- 3-17-11 Empowering Women in India through Belly Dance
The company works with less fortunate and troubled families and women, and pays the women a decent sum for their crafts as a way of helping them out
- 2-26-11 Not So Steam punk Belly Dance
Since Tribal Fusion is also easily accessible, there have been dancers who begin performing and calling themselves professional when really they are just hobbyists. A professional belly dancer would never label her dance genre based on an aesthetic.
- 12-14-10 Tribal Fusion: An Evolving Dance Form
The biggest contrast between ATS and Tribal Fusion was that improvisation was the basis for ATS while Tribal Fusion, at least in its earliest phase, had a strong emphasis in choreography. This allowed Jill Parker to play around with musicality and to explore musical genres that were appealing to her.
- 11-3-10 An Intro to Tribal Fusion
Since Tribal Fusion Belly Dance is a relatively new dance form, it is especially important to treat the genre with a level of professionalism, or else one runs the risk of discrediting the work of dancers who have dedicated their lives to creating and elevating Tribal Fusion Belly Dance.
- 9-16-10 To Berlin and Back, Bridging Cultures Through Belly Dance
In this way, he demonstrated that belly dance isn't something that is defined by culture. Rather, it is an art form that can be perfected by anyone who puts their mind to it, and it's an art form that can be used to bridge cultures rather than divide them.
- 8-15-11 “Ghannili Shwayya, Shwayya”, (Sing for me a little, a little), Musings: Music Choices at BDUC 2011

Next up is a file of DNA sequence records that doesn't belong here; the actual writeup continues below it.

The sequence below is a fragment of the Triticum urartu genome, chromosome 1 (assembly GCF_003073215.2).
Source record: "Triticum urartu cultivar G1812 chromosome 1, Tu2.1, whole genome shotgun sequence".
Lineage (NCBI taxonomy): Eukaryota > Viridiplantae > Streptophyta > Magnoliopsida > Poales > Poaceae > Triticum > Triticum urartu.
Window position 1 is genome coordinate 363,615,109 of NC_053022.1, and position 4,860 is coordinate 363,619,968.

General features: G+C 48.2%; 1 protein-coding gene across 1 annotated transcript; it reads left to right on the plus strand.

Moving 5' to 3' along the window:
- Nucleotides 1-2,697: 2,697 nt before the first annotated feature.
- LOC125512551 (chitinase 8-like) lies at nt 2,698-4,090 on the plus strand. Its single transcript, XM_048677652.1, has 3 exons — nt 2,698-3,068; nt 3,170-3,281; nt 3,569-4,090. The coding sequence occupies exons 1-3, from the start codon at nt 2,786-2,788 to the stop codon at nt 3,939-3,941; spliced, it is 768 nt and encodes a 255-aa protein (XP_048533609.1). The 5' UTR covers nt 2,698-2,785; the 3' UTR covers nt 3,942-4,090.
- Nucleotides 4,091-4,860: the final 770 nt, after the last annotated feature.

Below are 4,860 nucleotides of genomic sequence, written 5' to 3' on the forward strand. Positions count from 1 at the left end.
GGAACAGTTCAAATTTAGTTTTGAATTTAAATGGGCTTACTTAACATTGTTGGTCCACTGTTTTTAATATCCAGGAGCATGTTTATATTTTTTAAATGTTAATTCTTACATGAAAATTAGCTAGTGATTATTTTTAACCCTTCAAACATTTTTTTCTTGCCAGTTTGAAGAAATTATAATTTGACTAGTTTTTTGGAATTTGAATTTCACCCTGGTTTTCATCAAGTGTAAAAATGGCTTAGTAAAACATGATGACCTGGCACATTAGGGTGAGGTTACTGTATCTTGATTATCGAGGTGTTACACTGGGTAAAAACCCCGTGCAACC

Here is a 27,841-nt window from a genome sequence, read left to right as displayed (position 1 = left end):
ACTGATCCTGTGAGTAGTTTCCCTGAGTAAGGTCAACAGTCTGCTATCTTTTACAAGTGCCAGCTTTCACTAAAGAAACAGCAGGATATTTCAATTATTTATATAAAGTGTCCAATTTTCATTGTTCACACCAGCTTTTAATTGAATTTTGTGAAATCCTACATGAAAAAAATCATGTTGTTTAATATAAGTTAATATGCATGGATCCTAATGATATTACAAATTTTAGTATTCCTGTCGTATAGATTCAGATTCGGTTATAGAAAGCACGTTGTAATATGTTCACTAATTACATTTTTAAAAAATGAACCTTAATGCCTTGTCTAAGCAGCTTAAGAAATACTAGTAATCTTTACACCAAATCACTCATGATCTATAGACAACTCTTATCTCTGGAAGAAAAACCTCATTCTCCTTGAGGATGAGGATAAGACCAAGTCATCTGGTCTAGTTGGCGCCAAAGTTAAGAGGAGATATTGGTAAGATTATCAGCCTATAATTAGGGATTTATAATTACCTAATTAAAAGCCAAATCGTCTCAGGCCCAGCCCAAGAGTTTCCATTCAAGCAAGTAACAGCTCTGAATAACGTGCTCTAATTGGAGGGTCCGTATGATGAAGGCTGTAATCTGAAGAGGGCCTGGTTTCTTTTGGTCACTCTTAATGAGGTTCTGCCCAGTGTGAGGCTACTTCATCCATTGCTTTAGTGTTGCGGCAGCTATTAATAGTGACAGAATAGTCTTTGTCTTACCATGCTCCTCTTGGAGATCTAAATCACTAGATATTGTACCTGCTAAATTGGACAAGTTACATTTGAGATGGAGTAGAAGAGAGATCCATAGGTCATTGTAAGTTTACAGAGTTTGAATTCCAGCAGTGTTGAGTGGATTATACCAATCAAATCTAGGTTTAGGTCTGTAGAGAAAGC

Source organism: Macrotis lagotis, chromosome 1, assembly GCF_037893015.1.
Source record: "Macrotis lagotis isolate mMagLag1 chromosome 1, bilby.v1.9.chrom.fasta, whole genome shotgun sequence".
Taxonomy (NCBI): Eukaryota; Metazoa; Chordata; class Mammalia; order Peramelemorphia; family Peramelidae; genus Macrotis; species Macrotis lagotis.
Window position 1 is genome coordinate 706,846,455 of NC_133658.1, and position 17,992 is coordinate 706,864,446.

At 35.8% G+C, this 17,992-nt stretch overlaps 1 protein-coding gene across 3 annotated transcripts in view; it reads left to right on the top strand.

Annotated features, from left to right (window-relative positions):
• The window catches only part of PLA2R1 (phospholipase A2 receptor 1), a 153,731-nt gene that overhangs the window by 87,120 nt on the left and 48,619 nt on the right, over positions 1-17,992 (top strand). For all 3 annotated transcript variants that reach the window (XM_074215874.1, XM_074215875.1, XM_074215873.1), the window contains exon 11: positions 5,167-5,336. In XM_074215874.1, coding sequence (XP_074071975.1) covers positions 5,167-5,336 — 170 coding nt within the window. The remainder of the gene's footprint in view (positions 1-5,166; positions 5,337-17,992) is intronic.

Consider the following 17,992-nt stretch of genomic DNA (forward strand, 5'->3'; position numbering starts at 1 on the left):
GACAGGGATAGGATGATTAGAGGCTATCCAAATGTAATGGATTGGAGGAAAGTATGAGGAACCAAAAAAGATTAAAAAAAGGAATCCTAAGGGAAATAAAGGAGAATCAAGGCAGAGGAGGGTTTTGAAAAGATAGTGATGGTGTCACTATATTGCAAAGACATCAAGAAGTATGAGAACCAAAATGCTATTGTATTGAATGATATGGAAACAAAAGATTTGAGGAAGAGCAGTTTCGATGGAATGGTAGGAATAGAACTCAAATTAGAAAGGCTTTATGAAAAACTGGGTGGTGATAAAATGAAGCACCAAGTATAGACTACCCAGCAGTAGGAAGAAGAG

Thirty-one contestants and thirty mergencies later, I had my answer.
- 8-13-11 Your Stage Name, Choosing the Right One
Beware of letting others name you! Years ago, dancers were often surprised before going on stage to dance as they were announced by musicians or club owners by a name unknown to them that they hadn’t selected.
- 8-11-11 Gigbag Check #30 – Suhaila Salimpour
Suhaila take us on a tour through her gig bag and what is important for her to have with her for performance. This video was shot in May 2011 in the dressing room at Tribal Fest in Sebastopol, California.
- 8-10-11 From Town to Goat Track, A Tour of the Pamir Mountains of Tajikistan
One lithe young girl twisted her way through this crack and into the tiny cave, and brought back some mineral crystals, said to have healing powers.
We are packed tightly shoulder to shoulder, impulsing to the dramatic beat with great solidarity: traditional hand gestures, chest drops, all very serious and trance like. This mood was broken however by a guy at the back of the 200 plus audience, who stood on his chair, raised his beer glass and shouted "The one in the yellooooow…." then actually fell completely backwards like a tree that had just been cut! I hope he was OK!
- 8-5-11 Carnival of Stars, Page 4: O-Z Photos
The Carnival of Stars Festival is produced by Pepper Alexandria and Latifa at the Richmond Auditorium each year at the beginning of August. The stage at this facility is hard to beat. The wonderful lighting and the large stage make every dancer feel like a diva! Once again, Carl has done an amazing job catching the character of each dancer.
- 8-4-11 Intervew with Ahmet Ogren, Bringing Gypsy Dance to the People
Ahmet is a sexy and masculine dancer who combines a sense of playful humor and has the dedication and drive of a consummate professional. He pushed us hard, laughed, and encouraged us.